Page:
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Side 278 - While I continue to keep this oath unviolated, may it be granted to me to enjoy life and the practice of the art, respected by all men, in all times, but should I trespass and violate this oath, may the reverse be my lot.
Side 278 - I will give no deadly medicine to any one if asked, nor suggest any such counsel; and in like manner I will not give to a woman a pessary to produce abortion. With purity and with holiness I will pass my life and practice my Art. I will not cut persons laboring under the stone, but will leave this to be done by men who are practitioners of this work.
Side 342 - Men ought to know that from nothing else but the brain come joys, delights, laughter and sports, and sorrows, griefs, despondency, and lamentations. And by this, in an especial manner, we acquire wisdom and knowledge, and see and hear, and know what are foul and what are fair, what are bad and what are good, what are sweet, and what unsavory; some we discriminate by habit, and some we perceive by their utility.
Side 332 - ... judices, ut a nullius umquam me tempore aut commodo aut otium meum abstraxerit aut voluptas avocarjt aut denique somnus retardant ? Quare quis tandem me reprehendat aut quis mihi jure succenseat, si quantum ceteris ad suas res obeundas...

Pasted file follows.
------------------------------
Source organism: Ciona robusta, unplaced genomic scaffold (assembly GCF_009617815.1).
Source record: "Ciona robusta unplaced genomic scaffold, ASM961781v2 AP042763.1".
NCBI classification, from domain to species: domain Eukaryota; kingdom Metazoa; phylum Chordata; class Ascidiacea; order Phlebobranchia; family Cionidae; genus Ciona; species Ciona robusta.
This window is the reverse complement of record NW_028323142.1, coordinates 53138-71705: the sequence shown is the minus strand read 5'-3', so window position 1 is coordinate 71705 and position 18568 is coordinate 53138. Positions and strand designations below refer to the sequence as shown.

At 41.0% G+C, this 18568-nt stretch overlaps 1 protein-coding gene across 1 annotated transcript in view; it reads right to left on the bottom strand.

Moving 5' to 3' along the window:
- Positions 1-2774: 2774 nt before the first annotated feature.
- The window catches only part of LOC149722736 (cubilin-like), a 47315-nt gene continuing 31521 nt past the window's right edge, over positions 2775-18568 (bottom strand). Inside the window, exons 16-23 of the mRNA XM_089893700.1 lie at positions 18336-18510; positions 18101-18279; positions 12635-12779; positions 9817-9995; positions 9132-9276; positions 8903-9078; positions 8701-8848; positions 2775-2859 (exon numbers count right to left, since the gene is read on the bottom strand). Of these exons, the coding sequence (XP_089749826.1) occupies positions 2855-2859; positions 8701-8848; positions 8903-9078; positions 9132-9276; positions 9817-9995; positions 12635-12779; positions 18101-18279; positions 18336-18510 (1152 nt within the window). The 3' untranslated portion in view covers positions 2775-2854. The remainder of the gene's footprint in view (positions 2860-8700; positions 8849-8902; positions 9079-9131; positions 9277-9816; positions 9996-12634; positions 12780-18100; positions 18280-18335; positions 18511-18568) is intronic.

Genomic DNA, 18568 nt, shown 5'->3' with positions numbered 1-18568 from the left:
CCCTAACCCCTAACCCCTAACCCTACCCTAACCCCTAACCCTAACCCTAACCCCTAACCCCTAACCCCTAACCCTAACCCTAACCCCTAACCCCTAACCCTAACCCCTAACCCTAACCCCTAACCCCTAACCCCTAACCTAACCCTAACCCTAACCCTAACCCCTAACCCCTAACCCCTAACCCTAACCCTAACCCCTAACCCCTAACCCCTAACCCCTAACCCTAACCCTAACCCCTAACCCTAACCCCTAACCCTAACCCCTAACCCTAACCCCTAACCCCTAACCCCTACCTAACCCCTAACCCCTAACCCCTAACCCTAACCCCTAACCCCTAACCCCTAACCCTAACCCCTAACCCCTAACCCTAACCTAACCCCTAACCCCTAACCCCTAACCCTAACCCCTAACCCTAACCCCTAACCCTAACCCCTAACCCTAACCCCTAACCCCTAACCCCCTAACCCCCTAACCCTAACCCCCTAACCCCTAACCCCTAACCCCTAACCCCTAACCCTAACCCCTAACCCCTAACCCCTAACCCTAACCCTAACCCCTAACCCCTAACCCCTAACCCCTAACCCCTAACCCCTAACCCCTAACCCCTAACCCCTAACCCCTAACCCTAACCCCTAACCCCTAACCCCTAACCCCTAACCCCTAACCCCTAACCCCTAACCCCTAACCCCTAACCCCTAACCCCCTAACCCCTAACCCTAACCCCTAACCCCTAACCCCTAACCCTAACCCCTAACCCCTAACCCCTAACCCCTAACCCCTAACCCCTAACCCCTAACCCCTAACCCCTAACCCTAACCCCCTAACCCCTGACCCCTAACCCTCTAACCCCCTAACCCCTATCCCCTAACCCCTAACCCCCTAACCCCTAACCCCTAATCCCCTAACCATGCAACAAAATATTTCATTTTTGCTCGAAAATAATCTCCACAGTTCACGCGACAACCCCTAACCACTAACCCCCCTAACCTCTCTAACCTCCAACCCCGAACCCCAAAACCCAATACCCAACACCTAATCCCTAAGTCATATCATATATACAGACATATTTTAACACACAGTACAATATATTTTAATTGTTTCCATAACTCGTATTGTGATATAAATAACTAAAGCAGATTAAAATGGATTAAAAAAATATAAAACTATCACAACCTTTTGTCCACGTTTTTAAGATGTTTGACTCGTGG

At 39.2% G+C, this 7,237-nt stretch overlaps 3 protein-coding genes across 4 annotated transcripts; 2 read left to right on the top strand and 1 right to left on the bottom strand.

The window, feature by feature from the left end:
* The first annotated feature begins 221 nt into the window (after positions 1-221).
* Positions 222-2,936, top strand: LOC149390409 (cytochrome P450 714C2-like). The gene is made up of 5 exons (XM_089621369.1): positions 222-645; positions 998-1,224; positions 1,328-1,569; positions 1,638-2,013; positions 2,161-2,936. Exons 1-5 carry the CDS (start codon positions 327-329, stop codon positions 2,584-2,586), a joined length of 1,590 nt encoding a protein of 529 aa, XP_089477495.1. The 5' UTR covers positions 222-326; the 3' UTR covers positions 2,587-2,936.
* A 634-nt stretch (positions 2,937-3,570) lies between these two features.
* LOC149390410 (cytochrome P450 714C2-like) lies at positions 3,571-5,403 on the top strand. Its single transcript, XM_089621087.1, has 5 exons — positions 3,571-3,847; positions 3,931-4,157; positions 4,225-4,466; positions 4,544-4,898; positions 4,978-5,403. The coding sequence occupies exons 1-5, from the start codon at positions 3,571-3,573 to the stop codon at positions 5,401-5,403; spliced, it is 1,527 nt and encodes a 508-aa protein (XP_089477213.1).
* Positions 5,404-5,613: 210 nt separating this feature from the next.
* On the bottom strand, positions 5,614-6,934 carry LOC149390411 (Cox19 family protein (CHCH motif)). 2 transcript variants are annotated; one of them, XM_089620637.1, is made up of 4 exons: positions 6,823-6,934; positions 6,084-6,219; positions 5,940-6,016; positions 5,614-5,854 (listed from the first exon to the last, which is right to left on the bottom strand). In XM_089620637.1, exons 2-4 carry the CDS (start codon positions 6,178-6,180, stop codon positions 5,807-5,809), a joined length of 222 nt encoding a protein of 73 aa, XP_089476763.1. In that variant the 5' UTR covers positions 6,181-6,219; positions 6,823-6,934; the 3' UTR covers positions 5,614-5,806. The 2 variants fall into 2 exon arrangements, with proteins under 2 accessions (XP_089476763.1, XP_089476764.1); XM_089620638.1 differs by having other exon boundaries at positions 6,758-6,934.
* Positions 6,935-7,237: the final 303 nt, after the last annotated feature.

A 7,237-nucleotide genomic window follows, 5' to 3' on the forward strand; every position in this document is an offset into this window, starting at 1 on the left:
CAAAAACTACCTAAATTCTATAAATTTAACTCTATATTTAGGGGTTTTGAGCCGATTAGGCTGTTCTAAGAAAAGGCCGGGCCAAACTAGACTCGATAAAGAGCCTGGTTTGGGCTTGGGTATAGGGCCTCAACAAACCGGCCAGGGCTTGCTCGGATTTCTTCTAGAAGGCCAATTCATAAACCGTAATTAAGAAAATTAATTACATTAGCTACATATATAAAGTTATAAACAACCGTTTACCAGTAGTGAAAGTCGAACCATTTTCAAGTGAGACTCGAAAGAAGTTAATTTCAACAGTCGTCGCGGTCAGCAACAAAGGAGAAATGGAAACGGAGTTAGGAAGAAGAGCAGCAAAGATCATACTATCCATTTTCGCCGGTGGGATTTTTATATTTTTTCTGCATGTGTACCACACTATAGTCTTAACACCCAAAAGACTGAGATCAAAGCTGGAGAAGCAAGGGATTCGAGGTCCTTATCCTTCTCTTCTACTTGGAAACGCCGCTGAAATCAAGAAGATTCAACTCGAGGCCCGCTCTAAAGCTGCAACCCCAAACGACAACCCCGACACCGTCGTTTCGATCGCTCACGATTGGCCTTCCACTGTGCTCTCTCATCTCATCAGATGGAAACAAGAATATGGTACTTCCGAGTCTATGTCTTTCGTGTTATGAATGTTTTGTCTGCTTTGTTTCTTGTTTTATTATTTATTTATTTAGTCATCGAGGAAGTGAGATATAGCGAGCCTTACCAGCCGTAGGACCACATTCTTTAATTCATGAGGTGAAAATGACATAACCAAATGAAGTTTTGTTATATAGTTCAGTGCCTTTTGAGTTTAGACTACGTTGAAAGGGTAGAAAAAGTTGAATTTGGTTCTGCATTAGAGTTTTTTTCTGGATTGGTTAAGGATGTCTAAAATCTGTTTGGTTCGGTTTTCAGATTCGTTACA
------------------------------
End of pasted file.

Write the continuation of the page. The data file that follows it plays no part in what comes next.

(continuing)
Side 190 - Life is short, and the Art long; the occasion fleeting; experience fallacious, and judgment difficult. The physician must not only be prepared to do what is right himself, but also to make the patient, the attendants, and externals cooperate.
Side 277 - I will follow that system of regimen which, according to my ability and judgment, I consider for the benefit of my patients, and abstain from whatever is deleterious and mischievous. I will give no deadly medicine to any one if asked nor suggest any such counsel, and in like manner I will not give to a woman a pessary to produce abortion.
Side 282 - Such persons are like the figures which are introduced in tragedies, for as they have shape, and dress, and personal appearance of an actor, but are not actors, so also physicians are many in title but very few in reality.
Side 283 - ... through the cities, be esteemed physicians not only in name but in reality. But inexperience is a bad treasure, and a bad fund to those who possess it, whether in opinion or reality, being devoid of self-reliance and contentedness, and the nurse both of timidity and audacity. For timidity betrays a want of powers, and audacity a lack of skill. They are, indeed, two things, knowledge and opinion, of which the one makes its possessor really to know, the other to be ignorant.
Side 282 - ... 4. Having brought all these requisites to the study of medicine, and having acquired a true knowledge of it, we shall thus, in traveling through the cities, be esteemed physicians not only in name but in reality. But inexperience is a bad treasure, and a bad fund to those who possess it, whether in opinion or reality, being devoid of self-reliance and contentedness, and the nurse both of timidity and audacity. For timidity betrays a want of powers, and audacity a want of skill.